The Questions I Would Have Asked Judge Amy Coney Barrett Before Voting for Her to Ascend to the United States Supreme Court


As soon as Judge Amy Coney Barrett’s name surfaced as the next Supreme Court nominee, a slew of right and left opinion writers warned against the political dangers of criticizing or even asking about her religious affiliation. Barrett has been a member and leader in the little-known People of Praise, which is related to Roman Catholicism. The small size of the group alone would justify some explanation, but senators took the pundits at their word, and nary a word was spoken about her faith during the hearings. Now a vote is scheduled for Thursday, October 22, and I have to say that I am left wanting answers to important questions senators did not pose.

While the political elite knowingly clucked about the futility or supposed inappropriateness of asking Barrett to be more forthcoming about her religious affiliation, the #MeToo movement spurred yet another set of victims to tell us about their suffering. These victims say People of Praise has condoned and perpetuated domestic violence against women and children. As recent history proves again and again, ignoring the victims may result in delay, but it won’t avoid an eventual reckoning.

I presume the senators would have been outspoken had she been a member of a white supremacist organization. But God forbid they question religious affiliation. They are so fearful of being falsely called “anti-Catholic”—even when seeking the truth on behalf of victims of domestic violence—that they are publicly perpetuating this culture’s systemic and silent acquiescence in the oppression of women and children in some religious settings.

The loudest, brave voice is that of Coral Theill, who published a memoir of her suffering at the hands of this organization in 2003, Bonshea: Making Light of the Dark.  You can also find her story here. The media has been covering her, but you’d never know that she exists if you only watched Barrett’s hearings, where Senator Lindsey Graham sang her praises for being pro-life, but said nothing about the troubling facts that have been emerging about this organization that has been such a significant element of her life.

Thiell has sent letters to senators asking to testify about the truth of her experience in the People of Praise, but has received no answer, which is why I am writing this column. The following are the unanswered questions that I feel the American people have a right to ask and have answered. They are also the issues the senators should understand before they rush to confirm Barrett.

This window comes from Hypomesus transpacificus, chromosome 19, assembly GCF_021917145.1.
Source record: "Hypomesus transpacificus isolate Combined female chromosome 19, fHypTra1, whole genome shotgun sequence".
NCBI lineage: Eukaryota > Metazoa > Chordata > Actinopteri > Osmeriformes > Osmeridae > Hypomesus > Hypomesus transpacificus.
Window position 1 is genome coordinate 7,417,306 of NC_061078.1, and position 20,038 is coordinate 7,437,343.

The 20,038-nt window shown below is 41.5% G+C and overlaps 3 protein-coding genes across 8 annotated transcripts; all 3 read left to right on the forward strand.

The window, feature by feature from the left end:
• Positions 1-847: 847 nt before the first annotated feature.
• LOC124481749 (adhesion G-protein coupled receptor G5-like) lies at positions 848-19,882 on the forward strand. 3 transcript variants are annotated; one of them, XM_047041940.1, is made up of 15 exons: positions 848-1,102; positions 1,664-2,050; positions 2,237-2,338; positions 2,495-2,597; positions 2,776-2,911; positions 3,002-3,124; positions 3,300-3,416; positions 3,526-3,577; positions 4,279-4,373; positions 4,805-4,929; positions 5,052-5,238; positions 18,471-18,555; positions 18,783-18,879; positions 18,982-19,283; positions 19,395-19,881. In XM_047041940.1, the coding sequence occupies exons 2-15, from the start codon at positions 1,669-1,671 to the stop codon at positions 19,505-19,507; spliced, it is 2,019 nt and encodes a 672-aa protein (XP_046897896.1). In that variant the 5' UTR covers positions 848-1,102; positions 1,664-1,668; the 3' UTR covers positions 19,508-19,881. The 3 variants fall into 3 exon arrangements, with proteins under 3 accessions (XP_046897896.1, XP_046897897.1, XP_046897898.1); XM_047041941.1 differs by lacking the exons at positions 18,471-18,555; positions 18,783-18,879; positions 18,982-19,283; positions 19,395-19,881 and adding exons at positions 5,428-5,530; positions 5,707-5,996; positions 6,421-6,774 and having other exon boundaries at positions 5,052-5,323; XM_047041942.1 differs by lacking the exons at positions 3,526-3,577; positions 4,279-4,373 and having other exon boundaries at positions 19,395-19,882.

1. Am I correct in assuming that you are aware of the #MeToo movement, the movement to end child sex abuse, and the movement against domestic violence that have encouraged victims to come forward to the public to unmask oppressive practices in numerous contexts? How have these movements affected the organizations with which you are affiliated?
  2. You are a lifelong member and apparently leader of a religious organization, the People of Praise, which is credibly accused of domestic violence by numerous women. What have you done to investigate or end these practices?
  3. There is an epidemic of domestic violence, and, as a matter of fact, it is not uncommon for it to be inflicted for religiously motivated reasons. Do you agree?
  4. Would you apply a less strict legal standard to religiously-motivated domestic violence and child abuse than other instances? For example, how will you interpret the Religious Freedom Restoration Act when it is invoked as a defense in federal sex trafficking cases involving religious actors?
  5. In addition to being a member of the People of Praise, you also describe yourself as a “devout Catholic.” The Catholic Church has experienced a global crisis involving the sexual abuse of children by clergy, a problem that continues to this day. What have you done or written in response to this human rights crisis?
  6. There are numerous clergy sex abuse lawsuits in the United States, many of them involving the Catholic Church, and issues arising from them are likely to land at the Supreme Court. Will you recuse yourself in those cases, given your tight relationship and avowed allegiance to the Catholic Church?
  7. You have endorsed an originalist approach to the Constitution. At the time of the framing, women were the property of their husbands. How does that historical fact affect your interpretation of the civil rights of women?
  8. Children were also property at the time of the framing. How does that historical fact shape your views on children’s rights against abuse and neglect?

It is taboo to publicly criticize religion, because there is a false, public mythology in the United States that religion is always good and pure; and, of course, the religious right has turned its culture war losses into the stigmata of victimization. I would agree with the pundits and political strategists who counseled ignoring Barrett’s religious affiliations if religion were nothing but a good and benevolent God. In fact, here on earth, it’s run by humans, and humans can and do bend religion to oppress and harm others.

For the sake of the vulnerable, let’s stop pretending religious affiliation is irrelevant at the highest court in the United States.

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